February 2020, Vol. 247, No. 2


Bakken Pushes Forward, but Still Needs More Pipelines

Perhaps the biggest news to come from the oil-rich Bakken region during the year was the recent announcement by Dallas, Texas-based Energy Transfer that it wants to double the volume on its Dakota Access pipeline to 1.1 MMbpd. 

The 1,172-mile pipeline, which begins in North Dakota and travels through Iowa before terminating at a hub in central Illinois, would require upgrades where the Dakota Access links to midwestern pipelines, as well as construction of a series of pump stations along the route.

In order to increase capacity, Energy Transfer plans to also upgrade facilities along the route. A petition with the Illinois Commerce Commission has been filed for one new pump station. It also requests permission to build a new pump station on another pipeline that runs from the Illinois-Kentucky border to the Ohio River.

Additionally, WBI Energy plans to construct 67 miles of new pipeline, compression and axillary facilities to transport natural gas from core Bakken production areas in western North Dakota to an interconnection point with Northern Border Pipeline.    

This project will provide 200 MMcf/d of natural gas transportation capacity. WBI hopes to begin construction on the project in early 2021 year.  

“We are excited to grow our pipeline system to meet the natural gas transportation needs in the Bakken region,” Trevor J. Hastings, president and CEO of WBI Energy, told members of the Pipe Line Contractors Association. “We are working with our customers to meet these needs as the industry focuses on reducing natural gas flaring while growing production volumes.”  

Separately, Kinder Morgan and Tallgrass Energy undertook a JV open season looking for commitments to crude oil transportation service from Bakken origin points on the Hiland Crude system to refinery delivery points along the Pony Express system and to Cushing, Okla.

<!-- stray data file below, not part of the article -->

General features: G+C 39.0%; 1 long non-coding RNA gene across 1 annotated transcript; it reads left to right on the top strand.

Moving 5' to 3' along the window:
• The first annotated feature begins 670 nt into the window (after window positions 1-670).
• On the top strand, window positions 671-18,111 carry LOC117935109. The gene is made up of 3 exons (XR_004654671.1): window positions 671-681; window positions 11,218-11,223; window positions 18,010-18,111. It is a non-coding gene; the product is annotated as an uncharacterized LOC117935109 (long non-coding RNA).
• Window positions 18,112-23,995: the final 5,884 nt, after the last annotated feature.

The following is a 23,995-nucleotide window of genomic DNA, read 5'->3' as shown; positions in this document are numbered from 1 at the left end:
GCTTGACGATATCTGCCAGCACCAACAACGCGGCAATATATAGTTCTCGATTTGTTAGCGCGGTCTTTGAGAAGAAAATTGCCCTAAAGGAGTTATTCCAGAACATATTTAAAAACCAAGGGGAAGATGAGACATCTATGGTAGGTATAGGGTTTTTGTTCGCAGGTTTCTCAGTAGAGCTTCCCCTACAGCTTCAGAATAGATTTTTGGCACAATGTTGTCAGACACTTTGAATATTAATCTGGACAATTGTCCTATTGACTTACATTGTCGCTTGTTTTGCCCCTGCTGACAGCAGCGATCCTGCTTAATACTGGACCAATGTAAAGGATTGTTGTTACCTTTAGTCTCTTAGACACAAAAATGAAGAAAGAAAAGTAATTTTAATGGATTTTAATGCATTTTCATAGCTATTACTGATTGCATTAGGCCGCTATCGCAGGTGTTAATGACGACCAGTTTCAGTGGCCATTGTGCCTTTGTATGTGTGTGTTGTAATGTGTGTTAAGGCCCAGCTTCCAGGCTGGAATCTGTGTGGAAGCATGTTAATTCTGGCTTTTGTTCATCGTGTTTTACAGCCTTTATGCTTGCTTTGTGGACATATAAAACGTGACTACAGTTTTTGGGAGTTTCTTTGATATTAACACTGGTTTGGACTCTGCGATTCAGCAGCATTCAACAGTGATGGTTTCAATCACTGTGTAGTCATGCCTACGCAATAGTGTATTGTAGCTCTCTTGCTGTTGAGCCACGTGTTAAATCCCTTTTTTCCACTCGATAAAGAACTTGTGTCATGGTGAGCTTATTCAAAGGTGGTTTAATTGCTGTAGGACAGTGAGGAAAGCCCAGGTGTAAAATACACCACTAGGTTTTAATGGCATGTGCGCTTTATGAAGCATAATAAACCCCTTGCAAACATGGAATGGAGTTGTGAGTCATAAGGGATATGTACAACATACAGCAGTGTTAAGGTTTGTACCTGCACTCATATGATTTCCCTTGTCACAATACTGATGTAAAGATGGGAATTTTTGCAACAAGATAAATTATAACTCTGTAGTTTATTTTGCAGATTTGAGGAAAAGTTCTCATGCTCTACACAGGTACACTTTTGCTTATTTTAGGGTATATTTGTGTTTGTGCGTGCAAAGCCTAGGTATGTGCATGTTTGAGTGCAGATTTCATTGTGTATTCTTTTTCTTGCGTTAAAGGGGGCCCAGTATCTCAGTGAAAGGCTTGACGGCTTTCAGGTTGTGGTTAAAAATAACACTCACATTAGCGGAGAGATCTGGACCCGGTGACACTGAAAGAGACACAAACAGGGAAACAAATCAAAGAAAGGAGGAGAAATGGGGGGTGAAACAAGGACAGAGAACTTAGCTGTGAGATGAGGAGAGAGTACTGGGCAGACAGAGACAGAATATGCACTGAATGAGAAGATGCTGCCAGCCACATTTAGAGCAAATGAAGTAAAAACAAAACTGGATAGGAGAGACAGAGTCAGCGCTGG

In July, a spokeswoman for Kinder Morgan told the Bismark Tribune that the company will evaluate expansion “based on the level of interest and volume commitments obtained.” 

A month earlier, Phillips and Bridger Pipeline entered into a JV on the Liberty Pipeline, a 24-inch pipeline that would transport oil from the Bakken and Rocky Mountain region to the Cushing hub.

Permitting on the project is underway and is expected to require two years of construction activity before commercial service is available. The companies are hopeful service can begin  in the first quarter of 2021.

According to the North Dakota Pipeline Authority, at the end of 2018 with the Brent-WTI spread between $9 and $10, nearly three-quarters of the Bakken oil production was moving via pipeline with 16% being transported by rail

Ron Ness, president of the North Dakota Petroleum Council (NDPC), told PGJ in early 2019 that there was still a lot more infrastructure needed in the region. He also pointed out that as long as there are other active oil and gas plays across the nation, North Dakota will have a struggle to maintain a large enough workforce. 

As the state’s economy expands, the oil and gas sector is just one opportunity for new graduates and a 750,000 population cannot support all of its workforce needs. He pointed out that additional oil and gas workers generally come from the Upper Midwest (Minnesota, Wisconsin and Montana), Oregon, Wyoming and Texas.

In January, the North Dakota Mineral Resources Department said production held steady in November with oil taking a slight dip to 1.52 MMbpd, with the department expecting similar results over the winter months.